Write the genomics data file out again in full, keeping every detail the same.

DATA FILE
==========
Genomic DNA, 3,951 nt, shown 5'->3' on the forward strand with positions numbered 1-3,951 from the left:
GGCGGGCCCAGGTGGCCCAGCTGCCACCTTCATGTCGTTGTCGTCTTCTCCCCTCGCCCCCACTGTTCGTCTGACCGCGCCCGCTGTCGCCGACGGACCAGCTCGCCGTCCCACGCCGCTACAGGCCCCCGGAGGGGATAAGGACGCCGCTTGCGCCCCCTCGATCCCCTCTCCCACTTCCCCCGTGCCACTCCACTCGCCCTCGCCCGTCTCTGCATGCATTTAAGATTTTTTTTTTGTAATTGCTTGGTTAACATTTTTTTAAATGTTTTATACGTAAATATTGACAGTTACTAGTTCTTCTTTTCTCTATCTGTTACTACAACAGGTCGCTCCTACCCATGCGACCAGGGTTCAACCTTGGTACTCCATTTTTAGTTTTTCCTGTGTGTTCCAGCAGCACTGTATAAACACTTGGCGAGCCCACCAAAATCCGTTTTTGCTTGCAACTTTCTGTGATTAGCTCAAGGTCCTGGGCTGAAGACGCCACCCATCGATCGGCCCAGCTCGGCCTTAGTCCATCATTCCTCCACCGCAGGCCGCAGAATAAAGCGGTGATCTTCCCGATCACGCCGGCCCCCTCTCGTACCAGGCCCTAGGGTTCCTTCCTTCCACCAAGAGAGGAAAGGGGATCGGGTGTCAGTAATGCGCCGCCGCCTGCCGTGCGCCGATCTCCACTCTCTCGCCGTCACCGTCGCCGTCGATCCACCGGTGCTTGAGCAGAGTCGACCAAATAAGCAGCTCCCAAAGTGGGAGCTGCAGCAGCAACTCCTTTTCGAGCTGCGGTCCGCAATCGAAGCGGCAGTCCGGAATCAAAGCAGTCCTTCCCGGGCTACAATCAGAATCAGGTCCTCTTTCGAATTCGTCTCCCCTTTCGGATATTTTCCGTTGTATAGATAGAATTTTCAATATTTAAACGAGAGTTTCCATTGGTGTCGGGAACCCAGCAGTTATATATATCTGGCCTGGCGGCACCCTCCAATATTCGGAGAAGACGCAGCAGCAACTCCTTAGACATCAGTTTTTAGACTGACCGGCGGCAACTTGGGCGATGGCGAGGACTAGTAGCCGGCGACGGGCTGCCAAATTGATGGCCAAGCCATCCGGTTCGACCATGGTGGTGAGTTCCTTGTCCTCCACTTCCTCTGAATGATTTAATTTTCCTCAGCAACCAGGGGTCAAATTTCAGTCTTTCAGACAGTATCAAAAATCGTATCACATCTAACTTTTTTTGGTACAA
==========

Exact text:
Genomic DNA, 3,951 nt, shown 5'->3' on the forward strand with positions numbered 1-3,951 from the left:
GGCGGGCCCAGGTGGCCCAGCTGCCACCTTCATGTCGTTGTCGTCTTCTCCCCTCGCCCCCACTGTTCGTCTGACCGCGCCCGCTGTCGCCGACGGACCAGCTCGCCGTCCCACGCCGCTACAGGCCCCCGGAGGGGATAAGGACGCCGCTTGCGCCCCCTCGATCCCCTCTCCCACTTCCCCCGTGCCACTCCACTCGCCCTCGCCCGTCTCTGCATGCATTTAAGATTTTTTTTTTGTAATTGCTTGGTTAACATTTTTTTAAATGTTTTATACGTAAATATTGACAGTTACTAGTTCTTCTTTTCTCTATCTGTTACTACAACAGGTCGCTCCTACCCATGCGACCAGGGTTCAACCTTGGTACTCCATTTTTAGTTTTTCCTGTGTGTTCCAGCAGCACTGTATAAACACTTGGCGAGCCCACCAAAATCCGTTTTTGCTTGCAACTTTCTGTGATTAGCTCAAGGTCCTGGGCTGAAGACGCCACCCATCGATCGGCCCAGCTCGGCCTTAGTCCATCATTCCTCCACCGCAGGCCGCAGAATAAAGCGGTGATCTTCCCGATCACGCCGGCCCCCTCTCGTACCAGGCCCTAGGGTTCCTTCCTTCCACCAAGAGAGGAAAGGGGATCGGGTGTCAGTAATGCGCCGCCGCCTGCCGTGCGCCGATCTCCACTCTCTCGCCGTCACCGTCGCCGTCGATCCACCGGTGCTTGAGCAGAGTCGACCAAATAAGCAGCTCCCAAAGTGGGAGCTGCAGCAGCAACTCCTTTTCGAGCTGCGGTCCGCAATCGAAGCGGCAGTCCGGAATCAAAGCAGTCCTTCCCGGGCTACAATCAGAATCAGGTCCTCTTTCGAATTCGTCTCCCCTTTCGGATATTTTCCGTTGTATAGATAGAATTTTCAATATTTAAACGAGAGTTTCCATTGGTGTCGGGAACCCAGCAGTTATATATATCTGGCCTGGCGGCACCCTCCAATATTCGGAGAAGACGCAGCAGCAACTCCTTAGACATCAGTTTTTAGACTGACCGGCGGCAACTTGGGCGATGGCGAGGACTAGTAGCCGGCGACGGGCTGCCAAATTGATGGCCAAGCCATCCGGTTCGACCATGGTGGTGAGTTCCTTGTCCTCCACTTCCTCTGAATGATTTAATTTTCCTCAGCAACCAGGGGTCAAATTTCAGTCTTTCAGACAGTATCAAAAATCGTATCACATCTAACTTTTTTTGGTACAA